Defence concern Saab lowers annual forecast

Swedish aerospace and defence concern Saab reported higher net income for the third quarter, but warned that operating income will be lower for the year as it embarks on restructuring to cut costs.

Defence concern Saab lowers annual forecast

The company reported net income of 188 million kronor ($27.98 million) in the third quarter from 111 million kronor in the same period last year. Sales dipped to 5 billion kronor from 5.18 billion kronor in 2009, while order bookings rose to 3.86 billion kronor from 3.29 billion during the quarter.

“Our underlying profitability for the full year 2010 will be about the same level as 2009, whereas our reported operating income will be lower, so we have changed our outlook for 2010,” President and CEO Håkan Buskhe said in a statement.

Earlier, the company had said it remained cautious about order intakes and predicted sales and profitability would stay at about the same levels as 2009, adding its long-term financial targets remain.

Instead, the company will now pursue restructuring measures to cut costs.

“In order to secure future performance, we are evaluating measures for product areas where we see low demand and will take steps to further reduce administrative costs. Due to changes in demand, we see a need to take structural actions in the fourth quarter,” Bushke said.

The further restructuring costs will amount to about 500 million kronor, according to Saab.

Saab shares fell sharply when trading on the Stockholm Stock Exchange opened on Wednesday morning. By 9.20am, shares had declined 5.1 percent to 102 kronor.

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Former Swedish Saab bosses appear in court

Swedish car maker Saab's former CEO Jan Åke Jonsson and the firm's former head lawyer Kristina Geers have appeared in court in Vänersborg in west Sweden, accused of falsifying financial documents shortly before the company went bankrupt in 2011.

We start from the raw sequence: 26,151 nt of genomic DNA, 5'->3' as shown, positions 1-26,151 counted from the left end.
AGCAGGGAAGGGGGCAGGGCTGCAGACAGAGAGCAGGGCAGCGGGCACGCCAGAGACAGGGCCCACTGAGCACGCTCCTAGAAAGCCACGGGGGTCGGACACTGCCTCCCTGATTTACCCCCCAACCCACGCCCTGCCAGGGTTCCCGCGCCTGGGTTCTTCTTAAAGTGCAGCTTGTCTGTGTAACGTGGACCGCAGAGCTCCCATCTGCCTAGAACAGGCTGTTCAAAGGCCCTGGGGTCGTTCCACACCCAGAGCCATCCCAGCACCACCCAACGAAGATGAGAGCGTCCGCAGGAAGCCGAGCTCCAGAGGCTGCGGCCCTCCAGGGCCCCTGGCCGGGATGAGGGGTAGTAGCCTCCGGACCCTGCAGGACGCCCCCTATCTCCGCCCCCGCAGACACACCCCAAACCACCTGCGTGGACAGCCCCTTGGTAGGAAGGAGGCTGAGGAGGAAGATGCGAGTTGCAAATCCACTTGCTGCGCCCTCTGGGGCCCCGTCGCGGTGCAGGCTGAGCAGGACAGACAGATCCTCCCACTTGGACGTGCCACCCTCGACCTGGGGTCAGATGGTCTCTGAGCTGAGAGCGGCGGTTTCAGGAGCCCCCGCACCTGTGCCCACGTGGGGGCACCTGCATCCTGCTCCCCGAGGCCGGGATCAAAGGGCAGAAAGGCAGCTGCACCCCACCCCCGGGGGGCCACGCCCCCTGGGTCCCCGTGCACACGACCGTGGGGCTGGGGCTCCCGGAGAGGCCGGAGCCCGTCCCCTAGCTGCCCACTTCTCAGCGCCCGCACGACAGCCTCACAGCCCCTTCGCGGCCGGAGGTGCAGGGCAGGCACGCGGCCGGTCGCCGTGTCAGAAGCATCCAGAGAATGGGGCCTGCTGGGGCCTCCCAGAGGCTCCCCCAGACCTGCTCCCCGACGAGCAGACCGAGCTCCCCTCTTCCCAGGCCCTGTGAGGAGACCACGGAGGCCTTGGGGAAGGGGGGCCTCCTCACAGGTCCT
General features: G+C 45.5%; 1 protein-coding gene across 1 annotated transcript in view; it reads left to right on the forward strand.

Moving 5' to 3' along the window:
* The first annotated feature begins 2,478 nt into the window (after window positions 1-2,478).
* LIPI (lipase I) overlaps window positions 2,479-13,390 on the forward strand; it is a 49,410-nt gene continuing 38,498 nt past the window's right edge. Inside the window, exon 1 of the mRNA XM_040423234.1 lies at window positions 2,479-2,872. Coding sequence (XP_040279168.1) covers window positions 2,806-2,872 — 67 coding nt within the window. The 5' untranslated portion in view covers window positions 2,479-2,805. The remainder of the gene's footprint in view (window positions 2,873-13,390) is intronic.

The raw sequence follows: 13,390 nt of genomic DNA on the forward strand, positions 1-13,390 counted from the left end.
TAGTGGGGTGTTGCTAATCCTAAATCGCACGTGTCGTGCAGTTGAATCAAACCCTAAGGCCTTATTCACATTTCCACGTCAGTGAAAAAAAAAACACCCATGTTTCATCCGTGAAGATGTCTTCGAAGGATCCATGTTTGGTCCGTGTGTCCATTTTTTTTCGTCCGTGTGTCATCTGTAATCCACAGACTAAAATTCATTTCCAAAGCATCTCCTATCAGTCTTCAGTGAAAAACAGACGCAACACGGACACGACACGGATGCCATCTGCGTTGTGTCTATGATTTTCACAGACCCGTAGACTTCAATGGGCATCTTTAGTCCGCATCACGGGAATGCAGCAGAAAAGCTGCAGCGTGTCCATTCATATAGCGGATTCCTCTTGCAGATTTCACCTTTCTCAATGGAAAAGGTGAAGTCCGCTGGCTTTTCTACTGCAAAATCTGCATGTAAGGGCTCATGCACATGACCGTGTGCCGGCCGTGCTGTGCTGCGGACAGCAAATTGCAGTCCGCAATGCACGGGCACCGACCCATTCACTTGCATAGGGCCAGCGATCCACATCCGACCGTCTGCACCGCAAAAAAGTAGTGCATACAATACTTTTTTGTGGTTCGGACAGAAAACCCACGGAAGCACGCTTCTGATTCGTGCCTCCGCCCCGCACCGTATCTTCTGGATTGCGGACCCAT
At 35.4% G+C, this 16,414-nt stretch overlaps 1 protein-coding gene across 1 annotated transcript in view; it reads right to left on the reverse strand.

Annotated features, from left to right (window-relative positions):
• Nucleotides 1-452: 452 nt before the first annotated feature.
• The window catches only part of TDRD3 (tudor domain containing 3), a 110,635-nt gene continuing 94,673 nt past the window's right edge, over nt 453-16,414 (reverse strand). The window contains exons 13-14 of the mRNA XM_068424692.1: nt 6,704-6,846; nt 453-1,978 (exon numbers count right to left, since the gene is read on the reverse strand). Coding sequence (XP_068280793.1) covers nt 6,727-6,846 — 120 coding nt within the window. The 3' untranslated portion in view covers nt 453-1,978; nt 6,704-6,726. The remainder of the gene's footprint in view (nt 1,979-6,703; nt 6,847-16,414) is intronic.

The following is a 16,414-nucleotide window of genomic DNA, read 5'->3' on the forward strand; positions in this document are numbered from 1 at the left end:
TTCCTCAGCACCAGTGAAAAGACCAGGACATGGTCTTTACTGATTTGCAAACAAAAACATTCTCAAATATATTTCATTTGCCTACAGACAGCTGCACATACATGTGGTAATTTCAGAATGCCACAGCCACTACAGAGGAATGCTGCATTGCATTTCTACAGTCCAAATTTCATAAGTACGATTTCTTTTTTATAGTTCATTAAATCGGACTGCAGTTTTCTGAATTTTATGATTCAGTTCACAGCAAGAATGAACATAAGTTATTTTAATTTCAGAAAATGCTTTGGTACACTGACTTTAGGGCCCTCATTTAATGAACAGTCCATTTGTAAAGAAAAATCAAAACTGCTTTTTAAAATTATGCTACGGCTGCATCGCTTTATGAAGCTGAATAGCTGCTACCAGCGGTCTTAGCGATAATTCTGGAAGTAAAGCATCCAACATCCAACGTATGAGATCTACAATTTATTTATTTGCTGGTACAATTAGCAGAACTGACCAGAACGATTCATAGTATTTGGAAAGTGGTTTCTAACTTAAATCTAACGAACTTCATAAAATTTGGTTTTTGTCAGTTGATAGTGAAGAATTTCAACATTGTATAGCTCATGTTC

Former Swedish Saab bosses appear in court
Saab's former CEO Jan Åke Jonsson. Photo: Karin Olander/TT
The pair are accused of falsifying the paperwork at the height of the Swedish company's financial difficulties at the start of the decade.
A third person – who has not been named in the Swedish media – is accused of assisting them by issuing false invoices adding up to a total of 30 million kronor ($3.55m).
According to court documents, the charges relate to the firm's business in Ukraine and the paperwork in question was signed just before former CEO Jan Åke Jonsson resigned.
Both Jonsson and Saab's former head lawyer Kristina Geers have admitted signing the papers but denied knowledge of the Ukranian firm implicated in the case.
All three suspects deny all the charges against them.

Saab's former head lawyer Kristina Geers. Photo:  Björn Larsson Rosvall/TT
Saab filed for bankruptcy at the end of 2011, after teetering on the edge of collapse for nearly two years.
Chief prosecutor Olof Sahlgren told the court in Vänersborg on Wednesday that the alleged crimes took place in March 2011, when Saab was briefly owned by the Dutch company Spyker Cars.
It was eventually bought by National Electric Vehicle Sweden (Nevs), a Chinese-owned company after hundreds of staff lost their jobs.
The car maker, which is based in west Sweden, has struggled to resolve serious financial difficulties by attracting new investors since the takeover.
In October 2014 it announced it had axed 155 workers, close to a third of its workforce.
Since 2000, Saab automobile has had no connection with the defence and aeronautics firm with the same name. It only produces one model today, the electric 9-3 Aero Sedan, mainly targeting the Chinese market.